“They tore apart Shireen’s room,” she added. “They took her clothes, books, personal possessions, computer and telephone.”

The police searched the other rooms and confiscated a number of items, including more telephones, computers and two iPads. These items have yet to be returned to the Issawi family.

Around the same time, Shireen was detained at a checkpoint. Her brother Shadi was arrested elsewhere in Jerusalem that same day, but he was later released.

Little hope for justice

After being transferred to several detention centers in present-day Israel and the occupied West Bank, Shireen was recently moved to Hasharon prison. Her family has not been allowed to attend her hearings in a military court, which generally last between five and ten minutes and result in a postponement.

Um Rafaat has little hope for justice in Israel’s military courts, which have a more than 99 percent conviction rate against Palestinians, according to a military document leaked to the Israeli daily Haaretz in 2011 (“Nearly 100 percent of all military court cases in West Bank end in conviction, Haaretz learns”).

Five other lawyers were arrested on related charges around the same time. Though Shireen and another lawyer are still behind bars, four have already been released.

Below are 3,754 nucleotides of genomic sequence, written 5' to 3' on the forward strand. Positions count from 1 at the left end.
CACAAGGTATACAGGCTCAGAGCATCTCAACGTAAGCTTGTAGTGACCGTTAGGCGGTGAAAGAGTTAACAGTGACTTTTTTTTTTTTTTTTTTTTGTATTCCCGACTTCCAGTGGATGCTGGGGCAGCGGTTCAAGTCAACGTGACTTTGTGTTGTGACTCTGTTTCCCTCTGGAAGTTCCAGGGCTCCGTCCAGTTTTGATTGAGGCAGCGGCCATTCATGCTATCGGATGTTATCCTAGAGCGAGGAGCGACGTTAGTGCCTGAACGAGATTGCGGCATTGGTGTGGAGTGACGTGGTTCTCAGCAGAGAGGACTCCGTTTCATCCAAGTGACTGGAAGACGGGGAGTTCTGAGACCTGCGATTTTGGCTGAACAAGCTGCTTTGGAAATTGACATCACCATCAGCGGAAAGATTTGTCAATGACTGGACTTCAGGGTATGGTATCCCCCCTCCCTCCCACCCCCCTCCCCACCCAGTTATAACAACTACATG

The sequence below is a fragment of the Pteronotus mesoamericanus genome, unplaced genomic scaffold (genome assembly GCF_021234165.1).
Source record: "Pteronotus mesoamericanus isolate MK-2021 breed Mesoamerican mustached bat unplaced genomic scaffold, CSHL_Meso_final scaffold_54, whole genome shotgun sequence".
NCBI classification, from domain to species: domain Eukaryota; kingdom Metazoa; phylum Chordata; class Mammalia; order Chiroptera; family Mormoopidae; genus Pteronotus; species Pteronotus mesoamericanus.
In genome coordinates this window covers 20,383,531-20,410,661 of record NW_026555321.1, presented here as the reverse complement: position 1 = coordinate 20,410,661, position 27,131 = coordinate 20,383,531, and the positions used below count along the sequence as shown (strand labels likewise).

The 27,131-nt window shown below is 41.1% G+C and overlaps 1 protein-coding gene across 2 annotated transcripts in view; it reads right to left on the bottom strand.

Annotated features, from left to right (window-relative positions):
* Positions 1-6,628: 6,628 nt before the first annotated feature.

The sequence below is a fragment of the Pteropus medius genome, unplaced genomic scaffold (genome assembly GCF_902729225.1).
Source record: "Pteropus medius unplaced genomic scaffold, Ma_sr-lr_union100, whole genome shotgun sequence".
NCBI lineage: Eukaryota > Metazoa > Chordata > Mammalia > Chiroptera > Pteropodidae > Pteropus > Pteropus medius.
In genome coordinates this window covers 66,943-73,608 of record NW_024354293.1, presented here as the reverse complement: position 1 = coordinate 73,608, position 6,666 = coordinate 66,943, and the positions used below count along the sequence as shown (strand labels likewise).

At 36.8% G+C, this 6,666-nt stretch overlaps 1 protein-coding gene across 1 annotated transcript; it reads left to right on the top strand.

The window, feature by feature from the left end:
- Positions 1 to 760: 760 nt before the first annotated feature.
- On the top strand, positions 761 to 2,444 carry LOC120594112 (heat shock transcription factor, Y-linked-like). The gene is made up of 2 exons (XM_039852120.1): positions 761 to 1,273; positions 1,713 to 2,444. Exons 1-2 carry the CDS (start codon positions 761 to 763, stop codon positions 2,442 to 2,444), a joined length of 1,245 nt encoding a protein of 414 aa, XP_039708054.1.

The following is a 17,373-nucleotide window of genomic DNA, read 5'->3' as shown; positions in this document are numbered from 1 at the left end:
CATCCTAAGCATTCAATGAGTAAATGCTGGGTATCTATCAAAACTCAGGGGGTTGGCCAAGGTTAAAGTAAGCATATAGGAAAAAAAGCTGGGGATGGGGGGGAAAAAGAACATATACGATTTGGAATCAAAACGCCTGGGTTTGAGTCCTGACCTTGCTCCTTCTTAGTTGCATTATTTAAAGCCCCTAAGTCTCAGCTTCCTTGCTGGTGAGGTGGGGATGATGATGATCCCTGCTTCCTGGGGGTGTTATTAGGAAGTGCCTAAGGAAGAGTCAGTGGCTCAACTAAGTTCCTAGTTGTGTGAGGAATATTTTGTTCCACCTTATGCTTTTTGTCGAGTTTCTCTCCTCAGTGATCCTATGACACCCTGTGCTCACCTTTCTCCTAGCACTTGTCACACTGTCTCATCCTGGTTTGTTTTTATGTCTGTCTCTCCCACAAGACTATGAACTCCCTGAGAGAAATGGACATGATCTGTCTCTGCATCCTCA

One of the five lawyers, Amjad Safadi, committed suicide after allegedly having been tortured during his 45-day detention (“Group: Lawyer commits suicide after ‘torture’ in Israeli jail,” Ma’an News Agency, 29 April 2014).

At the latest hearing, the Israeli prosecution claimed that Shireen should not be released on bail because she has a history of legal problems with Israel’s occupation authorities. The prosecution also alleged that she was responsible for the actions of the other lawyers.

According to statistics published by Addameer, a prisoner support group, Shireen was one of at least twenty Palestinian female prisoners held by Israel at the beginning of April. In total, more than 5,200 Palestinian prisoners are detained or imprisoned by Israel — 202 of whom are children.

“It’s clear that they are targeting Shireen because of how active she was in raising support for Samer during his hunger strike,” said Um Rafaat.

Arrested “again and again”

Israel has time and again inflicted tragedy on the Issawi family, noted Um Rafaat, who said she spent six months in an Israeli prison without being charged following Israel’s occupation of the West Bank in 1967.

During the first intifada, the Issawi family suffered frequent raids by Israeli forces, who tore through and confiscated their possessions and searched every crevice of their home. The year 1987 “was the first time one of my children was arrested,” Um Rafaat explained. “Rafaat was 14 years old and Medhat 13 years old … they were arrested and missed their school exams.”

“Since that time, my kids have been arrested again and again,” she said. “It’s like I’m not the one who raised them.”